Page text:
Armadillos are placental mammals in the order Cingulata and are native to the Americas. They have 21 extant species, some of which are distinguished by the number of bands on their armor.
They have leathery armor and keen digging claws. They can grow up to 150 cm (59 in) long and weigh up to 54 kg (119 lb).
Armadillo Facts for Kids
- Armadillos are mammals
- They can live 2 – 15 years
- Armadillos can sleep 18.5 hours a day
- Their armor protects them from predators
- They can give birth to identical quadruplets
Types of Armadillo
The nine-banded armadillo is a solitary, mainly nocturnal animal found in North, Central, and South America. It is an insectivore and can jump 3 – 4 ft (91 – 122 cm) straight in the air if sufficiently frightened.
Nine-banded armadillos are one of the largest species of armadillos and can reach a total length of 64 cm (25 in). The nine-banded armadillo’s outer shell is composed of ossified dermal scutes covered by nonoverlapping, keratinized epidermal scales, and is connected by flexible bands of skin.
The giant armadillo has 11 to 13 movable bands on its body and 3 or 4 on its neck.
It is almost entirely hairless, with just a few beige-colored hairs protruding between the scutes.
Giant armadillos are found throughout northern South America east of the Andes, except for eastern Brazil and Paraguay. They inhabit open habitats and lowland forests.
Brazilian three-Banded Armadillo
The Brazilian three-banded armadillo is an armadillo species that is only found in eastern Brazil.
They are an indigenous animal to Brazil that lives in open savannahs and dry woodlands where there is an abundance of cactus-like plants.
They find food by shuffling along with their nose to the ground and digging a hole with their long, sticky tongue.
Southern three-Banded Armadillo
The southern three-banded armadillo is the only species of armadillo capable of rolling into a complete ball to defend itself from predators. It is typically a yellow or brownish color and weighs between 1 and 1.6 kg.
Pink Fairy Armadillos
The pink fairy armadillo is a solitary, desert-adapted animal that can be found inhabiting sandy plains, dunes, and scrubby grasslands.
They have small eyes, silky yellowish-white fur, and a spatula-shaped tail. They are nocturnal and solitary creatures.
They are nocturnal burrowing mammals endemic to central Argentina. They live in scrubby grasslands that display a variety of thin Larrea and Portulaca shrubs during spring and summer periods, as well as sandy plains and dunes.
Armadillos belong to the order Cingulata, which originated 60 million years ago when South America was more isolated from the North American landmass. Today, only two major families of armadillos remain, including the widespread nine-banded armadillo.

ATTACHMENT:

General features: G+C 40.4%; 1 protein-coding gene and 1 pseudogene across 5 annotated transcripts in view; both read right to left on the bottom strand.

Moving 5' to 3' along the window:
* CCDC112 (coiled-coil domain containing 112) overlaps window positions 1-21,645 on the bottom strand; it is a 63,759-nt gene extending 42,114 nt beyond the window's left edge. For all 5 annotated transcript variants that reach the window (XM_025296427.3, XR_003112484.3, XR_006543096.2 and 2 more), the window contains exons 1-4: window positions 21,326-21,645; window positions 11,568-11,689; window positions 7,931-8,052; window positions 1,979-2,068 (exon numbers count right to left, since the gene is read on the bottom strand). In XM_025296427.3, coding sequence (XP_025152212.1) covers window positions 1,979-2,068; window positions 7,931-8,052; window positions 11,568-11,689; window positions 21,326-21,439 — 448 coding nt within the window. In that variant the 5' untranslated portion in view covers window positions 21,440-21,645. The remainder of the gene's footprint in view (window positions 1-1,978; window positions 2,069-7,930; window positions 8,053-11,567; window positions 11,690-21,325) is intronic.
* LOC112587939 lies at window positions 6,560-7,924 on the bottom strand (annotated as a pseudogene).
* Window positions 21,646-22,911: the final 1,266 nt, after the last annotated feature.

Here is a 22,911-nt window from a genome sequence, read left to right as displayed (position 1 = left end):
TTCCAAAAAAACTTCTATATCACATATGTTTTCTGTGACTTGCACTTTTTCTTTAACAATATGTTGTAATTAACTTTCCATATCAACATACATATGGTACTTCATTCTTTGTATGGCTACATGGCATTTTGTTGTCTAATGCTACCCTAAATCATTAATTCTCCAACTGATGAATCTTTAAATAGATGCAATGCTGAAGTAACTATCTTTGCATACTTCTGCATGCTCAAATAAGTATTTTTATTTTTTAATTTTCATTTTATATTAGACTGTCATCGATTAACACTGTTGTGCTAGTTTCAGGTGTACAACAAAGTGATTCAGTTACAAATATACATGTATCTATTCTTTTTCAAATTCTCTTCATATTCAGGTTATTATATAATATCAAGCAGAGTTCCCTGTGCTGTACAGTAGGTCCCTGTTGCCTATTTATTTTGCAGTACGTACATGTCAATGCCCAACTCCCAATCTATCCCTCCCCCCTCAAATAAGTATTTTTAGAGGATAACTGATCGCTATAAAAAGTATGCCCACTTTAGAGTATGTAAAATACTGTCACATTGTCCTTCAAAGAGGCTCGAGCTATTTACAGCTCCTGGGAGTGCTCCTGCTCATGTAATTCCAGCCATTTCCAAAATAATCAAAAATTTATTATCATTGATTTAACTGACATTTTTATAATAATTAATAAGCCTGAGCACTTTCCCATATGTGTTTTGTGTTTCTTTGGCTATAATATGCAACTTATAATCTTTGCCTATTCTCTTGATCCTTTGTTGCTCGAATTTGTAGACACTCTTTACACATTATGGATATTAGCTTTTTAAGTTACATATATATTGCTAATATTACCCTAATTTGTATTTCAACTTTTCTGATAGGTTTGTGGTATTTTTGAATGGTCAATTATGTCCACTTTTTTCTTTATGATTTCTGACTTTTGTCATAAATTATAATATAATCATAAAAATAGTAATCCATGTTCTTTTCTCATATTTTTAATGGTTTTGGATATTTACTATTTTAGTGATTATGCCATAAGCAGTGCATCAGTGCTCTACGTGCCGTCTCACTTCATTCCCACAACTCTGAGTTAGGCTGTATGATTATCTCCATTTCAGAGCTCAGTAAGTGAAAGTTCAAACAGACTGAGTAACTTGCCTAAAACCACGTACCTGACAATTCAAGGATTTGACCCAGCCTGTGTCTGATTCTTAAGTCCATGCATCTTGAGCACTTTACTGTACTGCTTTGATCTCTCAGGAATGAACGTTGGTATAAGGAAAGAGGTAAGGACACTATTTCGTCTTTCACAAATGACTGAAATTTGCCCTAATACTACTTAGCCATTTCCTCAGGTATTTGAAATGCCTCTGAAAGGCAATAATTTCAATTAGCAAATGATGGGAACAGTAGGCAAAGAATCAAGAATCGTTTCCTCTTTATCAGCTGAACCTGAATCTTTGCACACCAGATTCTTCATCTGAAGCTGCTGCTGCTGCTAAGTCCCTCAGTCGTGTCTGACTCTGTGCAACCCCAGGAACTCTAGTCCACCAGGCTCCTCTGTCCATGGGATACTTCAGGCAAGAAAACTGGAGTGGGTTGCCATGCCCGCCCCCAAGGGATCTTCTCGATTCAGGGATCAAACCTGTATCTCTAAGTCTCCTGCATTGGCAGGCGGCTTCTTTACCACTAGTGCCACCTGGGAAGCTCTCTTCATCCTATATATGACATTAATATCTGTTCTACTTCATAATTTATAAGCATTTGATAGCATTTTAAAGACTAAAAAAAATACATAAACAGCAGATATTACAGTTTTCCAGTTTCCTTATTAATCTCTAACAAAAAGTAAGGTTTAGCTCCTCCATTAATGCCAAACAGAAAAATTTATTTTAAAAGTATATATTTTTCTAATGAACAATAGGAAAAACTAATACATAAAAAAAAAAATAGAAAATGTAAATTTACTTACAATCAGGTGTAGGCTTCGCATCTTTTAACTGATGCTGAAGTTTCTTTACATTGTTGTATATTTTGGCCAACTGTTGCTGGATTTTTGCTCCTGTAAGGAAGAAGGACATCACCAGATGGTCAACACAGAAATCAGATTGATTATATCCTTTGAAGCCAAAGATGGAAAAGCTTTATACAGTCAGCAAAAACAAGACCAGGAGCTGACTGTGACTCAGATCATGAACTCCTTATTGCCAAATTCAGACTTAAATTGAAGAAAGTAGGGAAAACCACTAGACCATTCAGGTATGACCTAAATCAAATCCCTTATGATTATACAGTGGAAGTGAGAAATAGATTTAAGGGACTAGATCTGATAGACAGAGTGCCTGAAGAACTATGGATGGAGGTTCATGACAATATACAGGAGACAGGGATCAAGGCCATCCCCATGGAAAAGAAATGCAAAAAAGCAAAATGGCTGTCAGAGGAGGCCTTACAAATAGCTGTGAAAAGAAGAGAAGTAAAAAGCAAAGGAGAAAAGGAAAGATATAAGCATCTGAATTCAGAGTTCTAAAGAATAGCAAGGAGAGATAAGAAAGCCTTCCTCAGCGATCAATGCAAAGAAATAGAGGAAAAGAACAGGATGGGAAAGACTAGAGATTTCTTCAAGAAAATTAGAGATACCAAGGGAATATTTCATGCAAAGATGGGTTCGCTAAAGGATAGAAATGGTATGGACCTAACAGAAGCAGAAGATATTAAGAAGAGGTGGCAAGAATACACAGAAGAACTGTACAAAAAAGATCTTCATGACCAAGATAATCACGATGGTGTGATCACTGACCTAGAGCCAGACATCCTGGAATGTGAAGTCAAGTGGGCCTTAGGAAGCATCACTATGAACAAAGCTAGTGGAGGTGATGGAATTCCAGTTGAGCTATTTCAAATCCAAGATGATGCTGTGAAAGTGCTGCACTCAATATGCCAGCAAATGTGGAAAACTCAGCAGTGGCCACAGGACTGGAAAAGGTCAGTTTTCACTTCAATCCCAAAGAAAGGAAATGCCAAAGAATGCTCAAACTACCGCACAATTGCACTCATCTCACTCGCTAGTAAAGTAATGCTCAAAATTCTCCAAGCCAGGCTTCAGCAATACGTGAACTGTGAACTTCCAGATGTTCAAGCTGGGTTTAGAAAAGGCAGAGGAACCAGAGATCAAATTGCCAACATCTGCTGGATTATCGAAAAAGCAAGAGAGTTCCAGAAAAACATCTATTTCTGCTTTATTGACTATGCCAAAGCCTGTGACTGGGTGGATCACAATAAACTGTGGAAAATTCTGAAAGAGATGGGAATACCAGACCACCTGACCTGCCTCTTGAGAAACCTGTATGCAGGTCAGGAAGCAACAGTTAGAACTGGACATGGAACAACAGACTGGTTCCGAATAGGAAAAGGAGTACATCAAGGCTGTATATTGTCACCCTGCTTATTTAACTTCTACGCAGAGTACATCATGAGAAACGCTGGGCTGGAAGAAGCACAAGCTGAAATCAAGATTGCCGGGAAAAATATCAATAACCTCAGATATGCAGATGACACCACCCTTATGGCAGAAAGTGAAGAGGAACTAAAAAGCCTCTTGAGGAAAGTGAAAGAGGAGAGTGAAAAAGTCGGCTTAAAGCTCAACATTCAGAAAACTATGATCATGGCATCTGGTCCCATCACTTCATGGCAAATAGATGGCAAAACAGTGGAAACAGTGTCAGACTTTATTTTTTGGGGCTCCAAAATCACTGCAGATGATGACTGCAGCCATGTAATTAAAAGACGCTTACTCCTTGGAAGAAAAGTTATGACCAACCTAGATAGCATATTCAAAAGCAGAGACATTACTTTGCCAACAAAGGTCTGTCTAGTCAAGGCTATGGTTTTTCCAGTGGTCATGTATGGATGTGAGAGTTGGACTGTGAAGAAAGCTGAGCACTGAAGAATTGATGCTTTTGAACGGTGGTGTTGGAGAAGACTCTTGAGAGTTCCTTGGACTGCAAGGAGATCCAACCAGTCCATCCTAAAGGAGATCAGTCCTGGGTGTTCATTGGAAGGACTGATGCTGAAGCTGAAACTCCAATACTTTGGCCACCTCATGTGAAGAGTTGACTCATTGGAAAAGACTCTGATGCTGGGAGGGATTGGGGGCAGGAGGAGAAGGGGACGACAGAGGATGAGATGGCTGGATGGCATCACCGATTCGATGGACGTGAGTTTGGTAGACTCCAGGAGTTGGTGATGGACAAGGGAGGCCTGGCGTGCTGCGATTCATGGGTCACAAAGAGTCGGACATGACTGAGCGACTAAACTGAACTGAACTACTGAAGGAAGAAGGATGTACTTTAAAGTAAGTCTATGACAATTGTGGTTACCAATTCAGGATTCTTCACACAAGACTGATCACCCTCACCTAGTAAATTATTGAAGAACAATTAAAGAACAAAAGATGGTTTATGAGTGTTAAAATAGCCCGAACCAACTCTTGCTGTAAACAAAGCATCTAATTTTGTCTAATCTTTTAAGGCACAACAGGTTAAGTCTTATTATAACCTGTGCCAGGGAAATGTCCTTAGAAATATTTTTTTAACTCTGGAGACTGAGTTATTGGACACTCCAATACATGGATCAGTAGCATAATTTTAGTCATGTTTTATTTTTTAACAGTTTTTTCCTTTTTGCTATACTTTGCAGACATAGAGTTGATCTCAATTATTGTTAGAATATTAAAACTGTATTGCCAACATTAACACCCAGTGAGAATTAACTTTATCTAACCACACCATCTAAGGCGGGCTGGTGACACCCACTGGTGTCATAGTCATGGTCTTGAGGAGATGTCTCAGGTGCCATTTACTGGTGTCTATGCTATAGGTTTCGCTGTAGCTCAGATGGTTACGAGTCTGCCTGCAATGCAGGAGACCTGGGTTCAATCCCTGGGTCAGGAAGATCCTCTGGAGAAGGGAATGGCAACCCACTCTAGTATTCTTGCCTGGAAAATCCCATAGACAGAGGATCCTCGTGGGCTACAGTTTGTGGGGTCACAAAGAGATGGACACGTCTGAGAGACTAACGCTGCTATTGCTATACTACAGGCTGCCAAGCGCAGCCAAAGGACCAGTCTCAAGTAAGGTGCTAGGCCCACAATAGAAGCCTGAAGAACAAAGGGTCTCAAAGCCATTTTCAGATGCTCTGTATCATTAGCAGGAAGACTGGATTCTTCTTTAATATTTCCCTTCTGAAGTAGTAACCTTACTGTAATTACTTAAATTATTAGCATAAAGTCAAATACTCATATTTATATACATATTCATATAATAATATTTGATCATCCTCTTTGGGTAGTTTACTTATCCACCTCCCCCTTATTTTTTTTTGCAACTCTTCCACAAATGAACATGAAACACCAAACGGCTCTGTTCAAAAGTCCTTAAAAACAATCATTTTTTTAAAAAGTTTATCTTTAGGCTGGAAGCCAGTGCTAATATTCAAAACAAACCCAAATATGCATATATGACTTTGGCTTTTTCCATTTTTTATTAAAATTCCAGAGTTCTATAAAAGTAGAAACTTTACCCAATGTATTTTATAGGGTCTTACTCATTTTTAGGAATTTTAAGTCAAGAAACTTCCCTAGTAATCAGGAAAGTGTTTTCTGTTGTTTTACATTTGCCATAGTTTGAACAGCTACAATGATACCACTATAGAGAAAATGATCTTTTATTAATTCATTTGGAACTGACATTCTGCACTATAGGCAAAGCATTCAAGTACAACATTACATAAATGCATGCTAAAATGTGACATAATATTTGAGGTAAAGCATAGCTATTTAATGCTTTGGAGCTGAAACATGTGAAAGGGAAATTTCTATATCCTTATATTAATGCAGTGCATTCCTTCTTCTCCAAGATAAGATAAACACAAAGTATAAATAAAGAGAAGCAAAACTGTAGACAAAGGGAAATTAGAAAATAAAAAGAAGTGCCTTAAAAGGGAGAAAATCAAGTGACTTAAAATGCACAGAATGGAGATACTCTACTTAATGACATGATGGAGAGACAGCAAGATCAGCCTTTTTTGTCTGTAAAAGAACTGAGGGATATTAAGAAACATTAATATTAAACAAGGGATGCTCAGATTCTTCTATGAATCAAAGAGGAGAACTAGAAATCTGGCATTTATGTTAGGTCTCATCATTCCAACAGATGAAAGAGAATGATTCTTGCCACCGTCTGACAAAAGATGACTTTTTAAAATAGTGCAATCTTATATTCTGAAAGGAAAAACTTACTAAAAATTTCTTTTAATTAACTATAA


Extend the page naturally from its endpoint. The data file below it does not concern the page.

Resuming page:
Appearance and Behavior
Armadillos have pointed snouts, short legs, a long tail, sharp claws, and big ears, and they vary widely in size from 5 inches to 59 inches and 120 pounds.
The armadillo’s scaly shell provides armor-like protection against predators. Only one species can roll into a ball. The others dig deep into the ground to protect their softer parts.
Armadillos are very gifted diggers and can create massive burrows in the ground to serve as a safe and comfortable home. They also have a superior sense of smell and can easily sniff out hidden food beyond the sight of most animals.
Armadillos have flexible social arrangements that may change depending on the situation. They will sometimes congregate together to find a mate for the breeding season or to keep warm during cold bouts.
The only species found outside of South and Central America is the nine-banded variety, which may also be found in the United States. Armadillos are nearly entirely native to South and Central America.
Armadillos use their keen sense of smell to hunt for food and dig their burrows. They have five clawed hind toes and three to five forefeet.
Armadillos are omnivores, eating ants, termites, beetles, wasps, spiders, snails, scorpions, fruits, vegetation, eggs, small reptiles and amphibians, and carrion. They are helpful to humans as they dispose of insects and pests that can harm crops.
Predators and Threats
Armadillos are vulnerable to attacks by various types of predators, ranging from jaguars to coyotes, wolves, bears, and even large hawks.They can float across the water.
Throughout human history, armadillos have often been hunted for food or for their parts, and they are vulnerable to many types of human activity, including road accidents, poisoning, or extermination.
Reproduction, Babies, and Lifespan
Armadillos have a long history of being pursued for their meat or for the various parts of their bodies. Because of this, they are susceptible to many forms of human activity, such as being killed in car accidents, poisoning, or eradicated entirely.
Armadillos are prolific breeders, with the male having one of the largest penis sizes to body lengths among all mammals. They can produce eight to 15 identical babies at a time, but some species may only produce one or two pups at a time.
The armadillo is in relatively strong health. However, some species are vulnerable to extinction due to habitat destruction and deliberate deaths from hunting and poisoning.
FAQs (Frequently Asked Questions)
How many species of armadillo are there?
There are 21 different kinds of armadillos.
The name “armadillo” comes from the Spanish phrase “little armored one,” which alludes to the presence of bony plates that coat their body like armor. The nine-banded armadillo is the only species of armadillo found in the United States.
What is the rarest armadillo?
The giant armadillo, or Pryodontes maximus, is the most endangered member of its family all across the world. In Brazil, they are referred to as “tatu-ac” or “tatu-canastra.”